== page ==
Toting an overstuffed backpack and a sturdy wheeled suitcase, pharmacy major Ocean Kenfack had little time to chat.
She had to get going to celebrate Thanksgiving at her home in Maryland. She hasn’t seen her family since June. And her mother can hardly wait for Kenfack’s return.
“My mom literally couldn’t stop calling me. She’s like, ‘What do you want me to make? What do you want me to make?’ I told her she doesn’t have to make anything. I just want to go home,” said Kenfack, a third-year student at Northeastern.
So what special dish did Kenfack finally ask for?
“I couldn’t decide. I like plantains,” she said before heading toward the Ruggles subway station on Northeastern’s Boston campus. “I’m just excited to go home.”
Several students, carrying duffle bags and laptops, simply could not stop to talk as they scrambled to make flights, bus rides and train trips home. But running late for a flight or dealing with packed highways is nothing compared to last year, when COVID-19 precautions meant many students either couldn’t go home or dealt with strict regulations during the four-day Thanksgiving celebration.
Brandt Barbera-Hwang, a second-year environmental engineering major, faced myriad restrictions and concerns when he returned home for the holiday in Connecticut last year.
“I was pretty lucky to be able to go back,” said Barbera-Hwang, who this year carried a mesh bag of dirty laundry clearly earmarked for the free washing machine at home. “I was really worried last year about getting COVID before I went home, and then when I got back I had to deal with a two-week quarantine, which is always fun. It’s nice that I’m not dealing with that this year.”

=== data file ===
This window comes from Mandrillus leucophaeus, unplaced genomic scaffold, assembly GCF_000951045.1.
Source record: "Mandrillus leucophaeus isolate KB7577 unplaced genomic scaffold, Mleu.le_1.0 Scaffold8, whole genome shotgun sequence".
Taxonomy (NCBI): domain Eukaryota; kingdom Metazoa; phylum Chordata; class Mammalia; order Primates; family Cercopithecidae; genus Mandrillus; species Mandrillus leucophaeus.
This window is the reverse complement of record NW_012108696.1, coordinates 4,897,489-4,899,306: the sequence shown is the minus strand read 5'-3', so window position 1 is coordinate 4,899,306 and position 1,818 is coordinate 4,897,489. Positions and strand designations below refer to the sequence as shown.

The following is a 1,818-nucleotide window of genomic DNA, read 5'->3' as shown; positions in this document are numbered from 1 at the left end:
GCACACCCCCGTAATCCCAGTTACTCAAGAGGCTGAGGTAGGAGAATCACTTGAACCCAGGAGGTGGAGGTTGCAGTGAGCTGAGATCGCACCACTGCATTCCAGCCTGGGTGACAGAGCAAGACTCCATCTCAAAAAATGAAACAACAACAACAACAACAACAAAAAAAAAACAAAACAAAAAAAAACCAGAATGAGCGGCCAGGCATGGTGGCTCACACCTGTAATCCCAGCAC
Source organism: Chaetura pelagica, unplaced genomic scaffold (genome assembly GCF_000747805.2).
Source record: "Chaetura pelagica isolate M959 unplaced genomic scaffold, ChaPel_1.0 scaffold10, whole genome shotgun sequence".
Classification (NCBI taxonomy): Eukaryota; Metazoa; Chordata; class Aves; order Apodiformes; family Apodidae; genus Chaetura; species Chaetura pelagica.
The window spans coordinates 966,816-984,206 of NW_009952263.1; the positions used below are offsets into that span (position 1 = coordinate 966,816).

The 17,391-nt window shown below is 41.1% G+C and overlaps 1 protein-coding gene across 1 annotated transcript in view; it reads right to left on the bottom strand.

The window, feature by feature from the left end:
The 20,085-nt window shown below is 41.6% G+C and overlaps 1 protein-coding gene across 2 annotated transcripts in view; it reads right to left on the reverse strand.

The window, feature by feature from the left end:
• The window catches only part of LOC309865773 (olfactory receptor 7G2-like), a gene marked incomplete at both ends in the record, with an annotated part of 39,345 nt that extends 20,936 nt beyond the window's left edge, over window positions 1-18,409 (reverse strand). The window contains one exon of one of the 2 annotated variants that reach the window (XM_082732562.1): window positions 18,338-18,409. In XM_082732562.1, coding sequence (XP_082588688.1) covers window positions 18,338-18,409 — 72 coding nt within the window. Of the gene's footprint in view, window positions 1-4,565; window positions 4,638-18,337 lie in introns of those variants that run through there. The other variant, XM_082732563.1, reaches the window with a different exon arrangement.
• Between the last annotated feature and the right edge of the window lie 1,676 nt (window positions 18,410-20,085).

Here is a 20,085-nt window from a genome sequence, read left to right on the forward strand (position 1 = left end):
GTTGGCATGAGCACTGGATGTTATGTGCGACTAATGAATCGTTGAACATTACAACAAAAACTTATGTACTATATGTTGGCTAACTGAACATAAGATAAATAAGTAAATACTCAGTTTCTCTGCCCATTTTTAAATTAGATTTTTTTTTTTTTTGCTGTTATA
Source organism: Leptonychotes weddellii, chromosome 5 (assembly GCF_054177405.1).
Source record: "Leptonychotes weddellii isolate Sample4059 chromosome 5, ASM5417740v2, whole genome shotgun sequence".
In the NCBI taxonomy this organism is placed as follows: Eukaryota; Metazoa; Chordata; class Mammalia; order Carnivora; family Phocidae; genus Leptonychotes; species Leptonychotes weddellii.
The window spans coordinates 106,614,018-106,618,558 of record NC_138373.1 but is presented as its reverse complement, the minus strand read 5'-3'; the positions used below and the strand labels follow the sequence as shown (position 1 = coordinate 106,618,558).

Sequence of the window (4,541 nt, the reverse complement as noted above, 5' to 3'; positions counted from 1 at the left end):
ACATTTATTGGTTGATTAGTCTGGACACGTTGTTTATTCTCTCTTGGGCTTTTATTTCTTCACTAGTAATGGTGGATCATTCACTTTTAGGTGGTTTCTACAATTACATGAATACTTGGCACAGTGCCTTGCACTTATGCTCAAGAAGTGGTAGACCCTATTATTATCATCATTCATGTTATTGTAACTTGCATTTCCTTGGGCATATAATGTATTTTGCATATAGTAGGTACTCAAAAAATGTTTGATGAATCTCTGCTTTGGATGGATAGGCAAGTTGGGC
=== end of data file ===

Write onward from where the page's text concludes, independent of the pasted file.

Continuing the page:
Many of the roughly 1,300 international students enrolled at Northeastern’s Boston campus will be staying there during the break. Northeastern’s Silicon Valley campus held a “Friendsgiving” earlier this month on Nov. 19, and the Office of Global Services offered other ways to connect Tuesday during its “Thanksgiving Day Games and Gratitude” event.
Beijing native Yuehao Gao, a combined computer science and music major, said he might take a quick skiing trip with friends during the four-day break.
“I am not sure yet. I’m not that far from graduation, I have a lot of work in and outside of classes, and Thanksgiving break is a good time to spend on that work,” said Gao, who said he plans to give his family a call.
And while many students started leaving campus yesterday, one family from Charlottesville, Virginia, decided it was a good week to tour the university. Sara Daniels walked around the Boston campus Tuesday with her husband, her daughter and her son Knox, who is a senior in high school and interested in Northeastern.
“We’re off this week, and it’s really the only time we could fit a trip like this into our schedules,” said Daniels. The family will be home in time for Thursday’s traditional turkey dinner, and the trip has been a fun change of pace, she said.
“It’s been so much fun to be in a big city because Charlottesville is such a tiny little city,” said Daniels.
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